TAISH has a thrilling beginning that determines the mood and conflict between Pali and Kulli. The focus also shifts to the Kalra family and how they prepare for the marriage of Krish and Mahi. A few scenes stand out here as Rohan is trying to dodge the topic of marriage to his mother and Rohan confesses that he wants to marry Arfa. The scene where Rohan talks to his parents about Arfa (the mirror shot is done very sensibly here) and the scene where he betrays his father for being rude to Arfa, for the first hour. There are two of the best scenes. The film goes to another level when Sunny severely injures Kulli. The sad sequence of Krishna’s death also adds to the effect. But the film collapses from here. The way the narrative moves forward two years and the way Rohan changes a lot is very difficult to digest. Even scenes of problems arising in the Brar gang come out of the blue. Some scenes attract attention again such as Sunny attempting to eliminate Pali in prison and a pre-climax scene in a nightclub. But these scenes are few and far between. Finale lacks punch. Also, at 2.22 hours, the film is very long.
ENTERTAINING- Pulkit, Kriti, Jim, Sanjeeda & Bejoy’s HILARIOUS Rapid Fire on Ranbir, Ranveer, Taish
TAISH, however, is embellished with some of the best performances from the actors, who try their best to rise above the script. Jim Serb has arguably the most screen time and does a great job. He has often played twisted characters and here he has to play the role of a sensible chap for a change. And he manages to do justice. Harshvardhan Rane looks dashing and gives a first-class performance. He is afraid and proves beneficial to his character. Pulkit Samrat is the surprise of the film. Here, he plays the role of an impulsive, stubborn man and plunges completely into the skin of his character. He is particularly great in the washroom action scene. Kriti Kharbanda looks stunning and gives an impressive performance. Sanjeeda Sheikh is strictly fine and her character is not well placed. Zoa Morani has a good screen presence. Ankur Rathe is cultured. Abhimanyu Singh is as reliable as ever. Melissa Raju Thomas left a huge mark. Saurabh gives a performance for Sachdeva (Sukhi) to watch out for. Viraf Patel (Shoji) is fine but how his character is not known as Kalra. Other artists who are cultured are Ikhlaq Khan, Monisha Hasen, Armaan Khera (Jassi Brar), Saloni Batra (Sanobar Brar), Kunike Sadanand (BG), Mahavir Bhullar (Gyan Ji), Ekanshu Kumar Sharma (Sattu) and Shivanshu Pandey . Ismail).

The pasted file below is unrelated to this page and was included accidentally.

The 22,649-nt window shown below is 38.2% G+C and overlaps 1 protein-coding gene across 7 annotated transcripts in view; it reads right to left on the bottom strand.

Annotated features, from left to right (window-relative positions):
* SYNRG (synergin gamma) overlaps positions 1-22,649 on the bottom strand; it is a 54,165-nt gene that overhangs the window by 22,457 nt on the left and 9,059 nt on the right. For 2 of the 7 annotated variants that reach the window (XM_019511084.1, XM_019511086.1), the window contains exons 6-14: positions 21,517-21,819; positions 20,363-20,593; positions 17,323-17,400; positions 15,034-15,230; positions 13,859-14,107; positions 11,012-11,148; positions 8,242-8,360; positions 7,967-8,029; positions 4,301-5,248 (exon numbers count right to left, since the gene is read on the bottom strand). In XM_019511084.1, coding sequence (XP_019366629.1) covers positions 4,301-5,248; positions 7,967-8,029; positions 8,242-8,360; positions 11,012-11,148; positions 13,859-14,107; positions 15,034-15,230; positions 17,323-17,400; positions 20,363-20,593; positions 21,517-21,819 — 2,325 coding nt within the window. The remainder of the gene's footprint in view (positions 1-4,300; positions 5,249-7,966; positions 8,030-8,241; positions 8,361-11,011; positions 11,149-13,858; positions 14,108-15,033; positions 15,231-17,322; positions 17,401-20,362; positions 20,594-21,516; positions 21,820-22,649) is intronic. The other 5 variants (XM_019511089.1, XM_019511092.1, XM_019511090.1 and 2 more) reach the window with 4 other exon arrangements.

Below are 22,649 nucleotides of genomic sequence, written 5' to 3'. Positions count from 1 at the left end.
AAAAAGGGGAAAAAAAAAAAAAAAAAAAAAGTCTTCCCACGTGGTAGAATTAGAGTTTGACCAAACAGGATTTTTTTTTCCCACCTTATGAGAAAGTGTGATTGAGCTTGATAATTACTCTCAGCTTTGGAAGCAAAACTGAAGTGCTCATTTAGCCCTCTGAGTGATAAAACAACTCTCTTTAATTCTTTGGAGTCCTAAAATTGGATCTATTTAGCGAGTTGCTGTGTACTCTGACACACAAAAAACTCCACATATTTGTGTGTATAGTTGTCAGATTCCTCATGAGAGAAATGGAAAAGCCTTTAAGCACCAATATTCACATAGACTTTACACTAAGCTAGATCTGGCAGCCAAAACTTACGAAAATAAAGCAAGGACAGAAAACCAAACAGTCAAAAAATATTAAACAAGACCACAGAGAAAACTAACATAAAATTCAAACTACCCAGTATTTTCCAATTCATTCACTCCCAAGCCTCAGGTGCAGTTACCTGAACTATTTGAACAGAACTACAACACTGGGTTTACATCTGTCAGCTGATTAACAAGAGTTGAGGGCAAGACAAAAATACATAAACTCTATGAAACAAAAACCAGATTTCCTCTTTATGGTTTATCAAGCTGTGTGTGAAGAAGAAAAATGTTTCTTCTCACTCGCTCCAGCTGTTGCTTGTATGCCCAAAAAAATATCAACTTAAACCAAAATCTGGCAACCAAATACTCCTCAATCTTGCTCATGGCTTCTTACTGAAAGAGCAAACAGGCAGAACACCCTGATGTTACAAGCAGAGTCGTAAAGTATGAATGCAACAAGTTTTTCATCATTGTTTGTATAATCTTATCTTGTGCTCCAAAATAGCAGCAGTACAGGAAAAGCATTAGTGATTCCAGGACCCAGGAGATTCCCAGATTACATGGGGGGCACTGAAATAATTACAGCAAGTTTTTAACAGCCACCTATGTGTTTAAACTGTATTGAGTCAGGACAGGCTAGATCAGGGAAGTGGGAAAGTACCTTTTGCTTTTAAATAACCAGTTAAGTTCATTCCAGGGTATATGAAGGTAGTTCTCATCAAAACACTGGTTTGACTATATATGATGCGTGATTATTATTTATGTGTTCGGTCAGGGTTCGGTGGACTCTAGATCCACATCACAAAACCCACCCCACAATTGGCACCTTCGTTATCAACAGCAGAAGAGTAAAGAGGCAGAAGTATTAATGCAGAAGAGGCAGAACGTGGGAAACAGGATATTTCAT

The music is a disappointment. ‘Shehnai Bajne Do’, ‘Wake up’ And ‘Sawan Mod Mohra’ Get registered a little bit. Like the rest of the songs ‘Cole Cole’, ‘Roshni Si’, ‘Ray Bawri’, ‘All i am is the light’ And ‘Mila na tu’ Are forgettable. Gaurav Godkhindi and Govind Vasant have a slightly better background score. Harshvir Oberoi’s cinematography is appropriate. The shocking camerawork is interesting. Ian Van Temperley’s action works because it’s not too much. The costumes of Gopika Gulwadi are especially visible in the marriage order. The production design of Mandar D Nagaonkar is rich. Priyank Prem Kumar’s editing could have been crispy. The film should have been of 15–20 minutes.
Overall, TAISH rests on an interesting story and embellishes some of the best performances. But longer length and weaker second half reduces the effect to a great extent.